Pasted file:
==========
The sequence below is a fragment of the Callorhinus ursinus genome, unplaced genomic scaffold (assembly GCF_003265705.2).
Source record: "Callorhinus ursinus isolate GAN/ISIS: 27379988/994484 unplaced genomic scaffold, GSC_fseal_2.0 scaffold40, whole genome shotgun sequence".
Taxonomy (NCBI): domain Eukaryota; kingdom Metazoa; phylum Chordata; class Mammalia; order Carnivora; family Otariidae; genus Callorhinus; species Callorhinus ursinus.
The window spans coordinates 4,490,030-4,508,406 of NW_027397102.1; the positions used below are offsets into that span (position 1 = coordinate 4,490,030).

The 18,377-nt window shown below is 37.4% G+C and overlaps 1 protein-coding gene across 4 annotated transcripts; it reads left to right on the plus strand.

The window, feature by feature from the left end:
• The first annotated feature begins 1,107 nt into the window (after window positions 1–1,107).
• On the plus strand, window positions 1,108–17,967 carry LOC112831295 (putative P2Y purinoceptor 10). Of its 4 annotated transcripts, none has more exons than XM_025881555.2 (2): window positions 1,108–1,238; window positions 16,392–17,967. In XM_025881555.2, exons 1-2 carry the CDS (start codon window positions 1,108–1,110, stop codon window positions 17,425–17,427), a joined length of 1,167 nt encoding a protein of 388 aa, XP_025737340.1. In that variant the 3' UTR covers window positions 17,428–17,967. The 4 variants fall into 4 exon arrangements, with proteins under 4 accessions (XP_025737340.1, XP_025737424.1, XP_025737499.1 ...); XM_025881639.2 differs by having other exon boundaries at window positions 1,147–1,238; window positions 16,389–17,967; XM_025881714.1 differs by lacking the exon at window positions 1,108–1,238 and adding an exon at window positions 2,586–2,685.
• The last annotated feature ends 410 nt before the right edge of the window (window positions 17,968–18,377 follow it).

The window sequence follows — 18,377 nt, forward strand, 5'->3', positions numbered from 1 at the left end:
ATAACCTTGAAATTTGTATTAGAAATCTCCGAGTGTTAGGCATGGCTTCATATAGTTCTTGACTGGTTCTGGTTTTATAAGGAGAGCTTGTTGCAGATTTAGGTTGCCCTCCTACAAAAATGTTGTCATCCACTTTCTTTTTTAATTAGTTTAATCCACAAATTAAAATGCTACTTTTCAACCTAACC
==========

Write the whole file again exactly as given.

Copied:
The sequence below is a fragment of the Callorhinus ursinus genome, unplaced genomic scaffold (assembly GCF_003265705.2).
Source record: "Callorhinus ursinus isolate GAN/ISIS: 27379988/994484 unplaced genomic scaffold, GSC_fseal_2.0 scaffold40, whole genome shotgun sequence".
Taxonomy (NCBI): domain Eukaryota; kingdom Metazoa; phylum Chordata; class Mammalia; order Carnivora; family Otariidae; genus Callorhinus; species Callorhinus ursinus.
The window spans coordinates 4,490,030-4,508,406 of NW_027397102.1; the positions used below are offsets into that span (position 1 = coordinate 4,490,030).

The 18,377-nt window shown below is 37.4% G+C and overlaps 1 protein-coding gene across 4 annotated transcripts; it reads left to right on the plus strand.

The window, feature by feature from the left end:
• The first annotated feature begins 1,107 nt into the window (after window positions 1–1,107).
• On the plus strand, window positions 1,108–17,967 carry LOC112831295 (putative P2Y purinoceptor 10). Of its 4 annotated transcripts, none has more exons than XM_025881555.2 (2): window positions 1,108–1,238; window positions 16,392–17,967. In XM_025881555.2, exons 1-2 carry the CDS (start codon window positions 1,108–1,110, stop codon window positions 17,425–17,427), a joined length of 1,167 nt encoding a protein of 388 aa, XP_025737340.1. In that variant the 3' UTR covers window positions 17,428–17,967. The 4 variants fall into 4 exon arrangements, with proteins under 4 accessions (XP_025737340.1, XP_025737424.1, XP_025737499.1 ...); XM_025881639.2 differs by having other exon boundaries at window positions 1,147–1,238; window positions 16,389–17,967; XM_025881714.1 differs by lacking the exon at window positions 1,108–1,238 and adding an exon at window positions 2,586–2,685.
• The last annotated feature ends 410 nt before the right edge of the window (window positions 17,968–18,377 follow it).

The window sequence follows — 18,377 nt, forward strand, 5'->3', positions numbered from 1 at the left end:
ATAACCTTGAAATTTGTATTAGAAATCTCCGAGTGTTAGGCATGGCTTCATATAGTTCTTGACTGGTTCTGGTTTTATAAGGAGAGCTTGTTGCAGATTTAGGTTGCCCTCCTACAAAAATGTTGTCATCCACTTTCTTTTTTAATTAGTTTAATCCACAAATTAAAATGCTACTTTTCAACCTAACC